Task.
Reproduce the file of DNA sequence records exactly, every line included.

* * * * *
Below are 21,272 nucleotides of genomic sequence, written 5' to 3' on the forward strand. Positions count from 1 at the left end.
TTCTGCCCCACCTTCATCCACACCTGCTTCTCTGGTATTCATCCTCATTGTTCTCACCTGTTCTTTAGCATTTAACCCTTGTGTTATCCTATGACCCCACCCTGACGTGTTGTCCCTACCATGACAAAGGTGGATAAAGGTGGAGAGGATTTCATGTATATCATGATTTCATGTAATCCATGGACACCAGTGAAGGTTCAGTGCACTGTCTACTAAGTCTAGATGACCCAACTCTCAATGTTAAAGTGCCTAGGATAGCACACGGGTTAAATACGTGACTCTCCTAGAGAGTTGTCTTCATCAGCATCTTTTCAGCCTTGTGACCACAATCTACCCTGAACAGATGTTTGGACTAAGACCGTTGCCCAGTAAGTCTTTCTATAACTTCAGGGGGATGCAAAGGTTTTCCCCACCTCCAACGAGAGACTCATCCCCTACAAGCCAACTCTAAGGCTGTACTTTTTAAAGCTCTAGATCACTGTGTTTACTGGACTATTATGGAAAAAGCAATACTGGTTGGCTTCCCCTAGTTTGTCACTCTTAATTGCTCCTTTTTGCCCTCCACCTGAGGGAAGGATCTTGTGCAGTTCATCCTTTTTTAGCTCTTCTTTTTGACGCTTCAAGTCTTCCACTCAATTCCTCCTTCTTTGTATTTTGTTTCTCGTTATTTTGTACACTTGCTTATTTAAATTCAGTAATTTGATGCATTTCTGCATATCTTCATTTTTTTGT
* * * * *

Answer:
Below are 21,272 nucleotides of genomic sequence, written 5' to 3' on the forward strand. Positions count from 1 at the left end.
TTCTGCCCCACCTTCATCCACACCTGCTTCTCTGGTATTCATCCTCATTGTTCTCACCTGTTCTTTAGCATTTAACCCTTGTGTTATCCTATGACCCCACCCTGACGTGTTGTCCCTACCATGACAAAGGTGGATAAAGGTGGAGAGGATTTCATGTATATCATGATTTCATGTAATCCATGGACACCAGTGAAGGTTCAGTGCACTGTCTACTAAGTCTAGATGACCCAACTCTCAATGTTAAAGTGCCTAGGATAGCACACGGGTTAAATACGTGACTCTCCTAGAGAGTTGTCTTCATCAGCATCTTTTCAGCCTTGTGACCACAATCTACCCTGAACAGATGTTTGGACTAAGACCGTTGCCCAGTAAGTCTTTCTATAACTTCAGGGGGATGCAAAGGTTTTCCCCACCTCCAACGAGAGACTCATCCCCTACAAGCCAACTCTAAGGCTGTACTTTTTAAAGCTCTAGATCACTGTGTTTACTGGACTATTATGGAAAAAGCAATACTGGTTGGCTTCCCCTAGTTTGTCACTCTTAATTGCTCCTTTTTGCCCTCCACCTGAGGGAAGGATCTTGTGCAGTTCATCCTTTTTTAGCTCTTCTTTTTGACGCTTCAAGTCTTCCACTCAATTCCTCCTTCTTTGTATTTTGTTTCTCGTTATTTTGTACACTTGCTTATTTAAATTCAGTAATTTGATGCATTTCTGCATATCTTCATTTTTTTGT